Wildhainweg 3, P.O. Box, CH-3001 Berne

+41 31 308 22 58

Swiss Academies of Arts and Sciences (SAAS)

Founding year



The Swiss Academies of Arts and Sciences is an association of the Swiss Academy of Sciences (SCNAT), the Swiss Academy of Humanities and Social Sciences (SAHS), the Swiss Academy of Medical Sciences (SAMS), the Swiss Academy of Engineering Sciences (SATW) and the Swiss Young Academy (SYA). It further comprises the centre of excellence for technology assessment (TA-SWISS) and the foundation Science et Cité as well as other scientific networks.

At their founding in 2006, the Swiss Academies of Arts and Sciences became the largest academic network in Switzerland. Over 110,000 members — active in more than 154 academic associations; 132 committees, working groups, and advisory boards; and 29 cantonal and regional associations — volunteer their time and expertise to build important bridges between science and society. Experts and interested laypeople from research, technology, business, politics and administration work together to formulate the basic principles, possible courses of action, and initiatives needed to overcome current and future challenges confronting us due to technological, societal, and environmental change.

ENRIO member since



The Swiss Academies of Arts and Sciences are a research funding institution for networking and dialogue in accordance with the Research and Innovation Promotion Act (RIPA). They operate and promote the early identification of socially relevant topics in the areas of education, research and innovation, network the scientific community, are committed to the perception of ethical responsibility in research and teaching and shape the dialogue between science and society to promote mutual understanding.

Main Tasks

As a federal government research-funding institution, the Swiss Academies of Arts and Sciences strengthen networking in the scientific community. This extends across the entire ERI landscape, and forms the link with society, with whom they are in constant dialogue. The Swiss Academies of Arts and Sciences underscore their joint strategic focus with ten goals in their core mission. The goals have an influence on all of the Academies’ activities. The goals can also be addressed in combination, depending on the organizational unit and the project.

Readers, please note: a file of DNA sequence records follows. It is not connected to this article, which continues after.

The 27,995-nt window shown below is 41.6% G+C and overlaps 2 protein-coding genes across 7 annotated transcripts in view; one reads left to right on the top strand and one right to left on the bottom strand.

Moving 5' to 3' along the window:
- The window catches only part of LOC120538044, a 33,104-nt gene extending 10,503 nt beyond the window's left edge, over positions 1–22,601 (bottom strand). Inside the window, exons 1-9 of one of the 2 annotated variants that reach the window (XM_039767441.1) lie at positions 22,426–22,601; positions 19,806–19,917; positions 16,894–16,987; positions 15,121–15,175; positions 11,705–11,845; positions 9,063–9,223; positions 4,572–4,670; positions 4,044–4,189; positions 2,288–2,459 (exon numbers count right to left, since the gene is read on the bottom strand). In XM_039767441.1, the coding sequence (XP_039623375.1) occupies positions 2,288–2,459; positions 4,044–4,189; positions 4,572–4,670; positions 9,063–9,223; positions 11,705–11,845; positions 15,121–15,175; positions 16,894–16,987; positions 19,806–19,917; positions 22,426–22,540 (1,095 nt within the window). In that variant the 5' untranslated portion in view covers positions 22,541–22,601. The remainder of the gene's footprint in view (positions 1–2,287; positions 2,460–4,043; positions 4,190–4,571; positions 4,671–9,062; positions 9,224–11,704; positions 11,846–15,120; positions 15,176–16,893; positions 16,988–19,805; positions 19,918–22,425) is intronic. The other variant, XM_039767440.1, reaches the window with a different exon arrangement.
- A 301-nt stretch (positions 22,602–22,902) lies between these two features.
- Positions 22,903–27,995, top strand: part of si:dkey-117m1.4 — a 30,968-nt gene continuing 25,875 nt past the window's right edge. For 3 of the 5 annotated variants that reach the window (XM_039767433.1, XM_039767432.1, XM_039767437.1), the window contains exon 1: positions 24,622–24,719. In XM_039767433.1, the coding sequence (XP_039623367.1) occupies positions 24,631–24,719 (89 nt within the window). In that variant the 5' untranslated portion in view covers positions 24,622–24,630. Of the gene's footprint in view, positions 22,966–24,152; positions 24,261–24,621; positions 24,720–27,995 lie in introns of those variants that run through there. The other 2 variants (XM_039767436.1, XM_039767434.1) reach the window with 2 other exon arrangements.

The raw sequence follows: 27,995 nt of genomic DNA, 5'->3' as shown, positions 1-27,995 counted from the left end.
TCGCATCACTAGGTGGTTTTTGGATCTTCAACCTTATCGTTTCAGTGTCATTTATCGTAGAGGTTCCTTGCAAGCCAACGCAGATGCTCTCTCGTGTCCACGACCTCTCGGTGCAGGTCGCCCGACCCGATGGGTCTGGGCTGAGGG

Promoting Research Integrity

What framework conditions guide and characterise science? How are research results made accessible to the general public? The Swiss Academies of Arts and Sciences address these questions and advocate a scientific culture that makes scientific data, methods, results and publications freely accessible and evaluates achievements according to more than just quantitative metrics.

With regard to scientific integrity, the Swiss Academies of Arts and Sciences published the Code of conduct for scientific integrity in 2021. Its aim is to strengthen scientific integrity in research and educational settings, while addressing all actors, participating in the creation, dissemination and promotion of knowledge within the Swiss system of higher education. For Institutions it serves as a checklist for their own regulations and as a practical reference when there is doubt about best practices. Furthermore, the code takes recent developments in the fields of open science and social media into account, and provides precise recommendations on how best to set up structures for the protection of integrity.


Karin Spycher

Head of Scientific Integrity

Swiss Academies of Arts and Sciences
House of Academies
Laupenstrasse 7
3001 Bern

+ 41 31 306 92 35